• Don't you suppose that the money spent on finding the ark might be better spent feeding someone who is starving? Hell, they are going all the way to Turkey. It's just about as far to some starving kids in Africa.
  • by buckhead_buddy ( 186384 ) on Tuesday April 27, 2004 @12:08AM (#8980035)
    Trying to establish biblical tales in the chronology of actual history is usually an attempt to "prove the truth" or "expose the fraud" of the bible. I find this tiring. Suppose they find a boat sealed with pitch? Suppose they find what looks to be a still nearby? There's no context other than what the expedition is trying to impose. History doesn't give the satisfactory answers to the questions that theology is trying to answer.

    Trust is built from a person's knowledge and experience with someone else. (Your parents, friends, teachers, etc.) Faith, on the otherhand, is at best only second-hand trust for most people. You trust in the bible, God, Allah, Jesus, because someone else that you trust has said they trust in it. It's very hard to evaluate and build that trust first-hand yourself. With the different translations and interpretations of the bible, even RTFB doesn't always build trust. Trying to somehow "verify" the Bible with science is so sought after because people trust science more than they actually trust the bible (their faith may prevent them from admitting this though).

    I have to say that it more than bugs me when I see the bible refer to pi as 3.0. This one mistake really blows my trust, but not my faith. Seeing more and more contradictions really makes me start to question how my parents reconciled these discrepencies. After reading enough of them it really makes me question my faith.

    I don't pretend to give answers. But I recently started to read one of the best "intellectual examinations" on the Jewish version of the Old Testament. It's called God, A Biography and it's "agenda" is to explain God as an evolving character in a book. Quite deservedly, it won the pulitzer prize in biography because its quirky title is more than just a marketing effort. It really does try to be a good biography of God.

    It doesn't try to explain away contradictions in the bible other than saying that God can change just as man can (and yes, I know some people who will find that fact alone to be sacrilege). The author doesn't seem to push either a pro or anti religious agenda. God is just a character. If you want, you can read it like you'd read the Cliff's Notes version of Hamlet strictly for a deeper understanding of the character portrayed in this book whether you "beleive" the book is the truth or not.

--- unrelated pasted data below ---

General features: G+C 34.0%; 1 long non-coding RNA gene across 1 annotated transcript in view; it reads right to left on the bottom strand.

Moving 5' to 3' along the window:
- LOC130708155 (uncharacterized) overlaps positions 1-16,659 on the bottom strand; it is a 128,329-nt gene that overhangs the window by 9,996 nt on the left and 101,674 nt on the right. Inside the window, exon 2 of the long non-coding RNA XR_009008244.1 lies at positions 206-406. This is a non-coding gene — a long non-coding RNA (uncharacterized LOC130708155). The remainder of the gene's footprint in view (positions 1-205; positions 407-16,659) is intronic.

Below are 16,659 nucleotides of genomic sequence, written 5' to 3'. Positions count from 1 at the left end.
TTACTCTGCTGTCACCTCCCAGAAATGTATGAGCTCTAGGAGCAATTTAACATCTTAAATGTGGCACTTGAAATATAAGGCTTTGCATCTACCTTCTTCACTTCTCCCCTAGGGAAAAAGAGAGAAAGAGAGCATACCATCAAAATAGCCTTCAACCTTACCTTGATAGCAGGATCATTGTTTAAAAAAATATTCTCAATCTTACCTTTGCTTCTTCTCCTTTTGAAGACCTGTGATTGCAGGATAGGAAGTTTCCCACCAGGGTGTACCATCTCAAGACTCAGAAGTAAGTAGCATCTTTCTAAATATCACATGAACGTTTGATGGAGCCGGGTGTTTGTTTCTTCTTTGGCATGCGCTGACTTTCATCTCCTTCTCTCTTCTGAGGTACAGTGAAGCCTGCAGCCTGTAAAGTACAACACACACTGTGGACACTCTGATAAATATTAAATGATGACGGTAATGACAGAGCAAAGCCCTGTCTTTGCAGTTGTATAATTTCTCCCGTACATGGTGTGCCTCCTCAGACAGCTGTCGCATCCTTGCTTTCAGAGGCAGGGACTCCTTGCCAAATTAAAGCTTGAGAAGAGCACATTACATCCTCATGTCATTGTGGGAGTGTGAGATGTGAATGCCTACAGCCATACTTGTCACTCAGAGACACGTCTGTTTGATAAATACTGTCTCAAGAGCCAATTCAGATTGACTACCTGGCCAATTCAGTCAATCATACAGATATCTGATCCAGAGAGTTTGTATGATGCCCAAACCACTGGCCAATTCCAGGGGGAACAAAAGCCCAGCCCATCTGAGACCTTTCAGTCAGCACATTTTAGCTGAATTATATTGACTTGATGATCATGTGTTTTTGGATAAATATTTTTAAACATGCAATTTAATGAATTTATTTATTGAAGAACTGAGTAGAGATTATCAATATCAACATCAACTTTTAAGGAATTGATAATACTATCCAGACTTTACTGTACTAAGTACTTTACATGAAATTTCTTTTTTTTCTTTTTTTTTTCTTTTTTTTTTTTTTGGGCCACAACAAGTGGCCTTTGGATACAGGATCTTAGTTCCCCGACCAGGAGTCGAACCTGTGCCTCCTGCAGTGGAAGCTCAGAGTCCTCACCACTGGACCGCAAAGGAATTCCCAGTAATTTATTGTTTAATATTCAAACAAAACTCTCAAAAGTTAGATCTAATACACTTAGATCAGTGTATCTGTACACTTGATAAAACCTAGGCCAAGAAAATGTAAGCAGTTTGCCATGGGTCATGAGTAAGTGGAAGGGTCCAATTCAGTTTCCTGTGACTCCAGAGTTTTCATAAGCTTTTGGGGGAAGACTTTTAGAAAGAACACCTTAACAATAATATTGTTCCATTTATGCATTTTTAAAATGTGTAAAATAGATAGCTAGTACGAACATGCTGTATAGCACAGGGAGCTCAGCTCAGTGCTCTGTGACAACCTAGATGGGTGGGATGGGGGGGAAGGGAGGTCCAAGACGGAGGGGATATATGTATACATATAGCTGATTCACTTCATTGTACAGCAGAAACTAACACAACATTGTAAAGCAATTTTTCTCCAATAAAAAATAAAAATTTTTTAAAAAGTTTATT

Having been nastily betrayed by two life long friends in the name of Christianity, I still don't feel that I'm ready to accept most churches as anything other than as organized political organizations. But I still have theological questions myself and this biography has been able to make more sense of the Bible and God. No clue where this will lead me in my spiritual journey (heck, I may even go back to agnosticism or athiesm), but it was a very helpful read.

    No expeditions to Mt. Arrarat or carbon datings of the pollen found in the shroud of Turin is really going to come up with as satisfactory an answer. My apologies in advance if this is considered off-topic.

  • Forget Noah (Score:5, Funny)

    by Magickcat ( 768797 ) on Tuesday April 27, 2004 @12:58AM (#8980392)
    When are they going to the North Pole to take pictures of Santa's House?
  • by bmajik ( 96670 ) <matt@mattevans.org> on Tuesday April 27, 2004 @01:23AM (#8980594) Homepage Journal
    Lots of the comments revolve around a few themes

    1. the bible is all made up
    2. there's no way $situation could happen
    3. this wont prove anything

    To which i have a few short responses. Please give them some consideration before flaming me :)

    1. This is a hard argument to make. The bible talks about lots of different things. Some of these things have been verified via archalogical evidence. Insofar as a recording of ancient history, the bible is surprisingly accurate in all of the things it depicts which are verifiable